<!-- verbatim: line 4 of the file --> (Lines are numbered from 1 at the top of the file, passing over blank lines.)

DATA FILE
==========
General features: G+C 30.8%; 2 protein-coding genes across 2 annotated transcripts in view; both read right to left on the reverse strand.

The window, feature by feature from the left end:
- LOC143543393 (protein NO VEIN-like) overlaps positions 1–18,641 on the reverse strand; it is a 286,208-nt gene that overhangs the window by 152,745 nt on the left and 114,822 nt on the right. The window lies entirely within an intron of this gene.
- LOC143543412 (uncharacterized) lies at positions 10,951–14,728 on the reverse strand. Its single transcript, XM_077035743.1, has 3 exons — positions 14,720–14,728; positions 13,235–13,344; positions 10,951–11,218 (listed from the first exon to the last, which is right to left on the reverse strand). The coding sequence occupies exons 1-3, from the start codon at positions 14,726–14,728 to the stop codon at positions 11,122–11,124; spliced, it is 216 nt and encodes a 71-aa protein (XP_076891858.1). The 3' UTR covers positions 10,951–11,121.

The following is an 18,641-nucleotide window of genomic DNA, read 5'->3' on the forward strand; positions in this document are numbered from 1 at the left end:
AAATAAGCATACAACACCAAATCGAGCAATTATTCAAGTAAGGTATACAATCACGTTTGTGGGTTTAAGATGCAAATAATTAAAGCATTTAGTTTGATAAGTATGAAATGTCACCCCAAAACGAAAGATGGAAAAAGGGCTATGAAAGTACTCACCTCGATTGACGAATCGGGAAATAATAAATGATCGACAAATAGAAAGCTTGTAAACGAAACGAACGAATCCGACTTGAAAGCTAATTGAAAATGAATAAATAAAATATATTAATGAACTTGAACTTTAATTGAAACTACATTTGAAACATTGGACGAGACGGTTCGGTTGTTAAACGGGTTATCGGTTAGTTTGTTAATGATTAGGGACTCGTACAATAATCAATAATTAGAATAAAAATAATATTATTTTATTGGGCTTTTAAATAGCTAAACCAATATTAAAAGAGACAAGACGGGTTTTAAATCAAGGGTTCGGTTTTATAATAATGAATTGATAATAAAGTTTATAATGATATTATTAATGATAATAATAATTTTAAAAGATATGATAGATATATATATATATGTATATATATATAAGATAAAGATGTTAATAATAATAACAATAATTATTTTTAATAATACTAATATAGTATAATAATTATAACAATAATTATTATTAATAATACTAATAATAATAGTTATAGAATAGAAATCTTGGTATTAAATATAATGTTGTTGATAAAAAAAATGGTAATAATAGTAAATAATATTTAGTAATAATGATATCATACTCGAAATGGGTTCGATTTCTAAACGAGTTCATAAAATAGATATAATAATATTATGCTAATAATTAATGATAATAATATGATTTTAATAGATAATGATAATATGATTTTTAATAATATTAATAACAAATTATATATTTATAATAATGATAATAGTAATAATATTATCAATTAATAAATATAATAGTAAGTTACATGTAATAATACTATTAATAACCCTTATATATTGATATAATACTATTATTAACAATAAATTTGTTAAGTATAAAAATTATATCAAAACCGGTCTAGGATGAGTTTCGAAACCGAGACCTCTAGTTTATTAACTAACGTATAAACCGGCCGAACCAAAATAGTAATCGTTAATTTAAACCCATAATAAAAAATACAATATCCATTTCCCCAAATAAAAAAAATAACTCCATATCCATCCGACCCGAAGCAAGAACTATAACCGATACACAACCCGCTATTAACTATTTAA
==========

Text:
- LOC143543412 (uncharacterized) lies at positions 10,951–14,728 on the reverse strand. Its single transcript, XM_077035743.1, has 3 exons — positions 14,720–14,728; positions 13,235–13,344; positions 10,951–11,218 (listed from the first exon to the last, which is right to left on the reverse strand). The coding sequence occupies exons 1-3, from the start codon at positions 14,726–14,728 to the stop codon at positions 11,122–11,124; spliced, it is 216 nt and encodes a 71-aa protein (XP_076891858.1). The 3' UTR covers positions 10,951–11,121.